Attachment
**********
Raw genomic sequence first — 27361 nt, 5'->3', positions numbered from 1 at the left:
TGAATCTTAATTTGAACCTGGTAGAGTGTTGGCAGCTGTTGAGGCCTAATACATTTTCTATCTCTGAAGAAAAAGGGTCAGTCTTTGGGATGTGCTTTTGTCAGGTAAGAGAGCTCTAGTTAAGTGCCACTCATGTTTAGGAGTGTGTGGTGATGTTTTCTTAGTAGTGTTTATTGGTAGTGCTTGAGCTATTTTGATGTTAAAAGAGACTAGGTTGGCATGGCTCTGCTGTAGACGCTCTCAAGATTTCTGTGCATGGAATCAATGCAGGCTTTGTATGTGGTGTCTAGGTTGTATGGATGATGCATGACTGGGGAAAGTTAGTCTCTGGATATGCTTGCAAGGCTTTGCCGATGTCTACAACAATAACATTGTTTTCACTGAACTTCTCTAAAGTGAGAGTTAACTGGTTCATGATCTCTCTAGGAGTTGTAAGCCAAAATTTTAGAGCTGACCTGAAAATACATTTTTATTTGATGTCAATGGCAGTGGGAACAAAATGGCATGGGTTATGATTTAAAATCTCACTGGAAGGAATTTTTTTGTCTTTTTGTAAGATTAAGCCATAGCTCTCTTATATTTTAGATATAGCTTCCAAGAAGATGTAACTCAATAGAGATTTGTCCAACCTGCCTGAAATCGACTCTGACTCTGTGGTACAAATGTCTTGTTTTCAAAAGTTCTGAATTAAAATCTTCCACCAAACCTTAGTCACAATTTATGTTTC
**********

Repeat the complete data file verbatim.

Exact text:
Raw genomic sequence first — 27361 nt, 5'->3', positions numbered from 1 at the left:
TGAATCTTAATTTGAACCTGGTAGAGTGTTGGCAGCTGTTGAGGCCTAATACATTTTCTATCTCTGAAGAAAAAGGGTCAGTCTTTGGGATGTGCTTTTGTCAGGTAAGAGAGCTCTAGTTAAGTGCCACTCATGTTTAGGAGTGTGTGGTGATGTTTTCTTAGTAGTGTTTATTGGTAGTGCTTGAGCTATTTTGATGTTAAAAGAGACTAGGTTGGCATGGCTCTGCTGTAGACGCTCTCAAGATTTCTGTGCATGGAATCAATGCAGGCTTTGTATGTGGTGTCTAGGTTGTATGGATGATGCATGACTGGGGAAAGTTAGTCTCTGGATATGCTTGCAAGGCTTTGCCGATGTCTACAACAATAACATTGTTTTCACTGAACTTCTCTAAAGTGAGAGTTAACTGGTTCATGATCTCTCTAGGAGTTGTAAGCCAAAATTTTAGAGCTGACCTGAAAATACATTTTTATTTGATGTCAATGGCAGTGGGAACAAAATGGCATGGGTTATGATTTAAAATCTCACTGGAAGGAATTTTTTTGTCTTTTTGTAAGATTAAGCCATAGCTCTCTTATATTTTAGATATAGCTTCCAAGAAGATGTAACTCAATAGAGATTTGTCCAACCTGCCTGAAATCGACTCTGACTCTGTGGTACAAATGTCTTGTTTTCAAAAGTTCTGAATTAAAATCTTCCACCAAACCTTAGTCACAATTTATGTTTC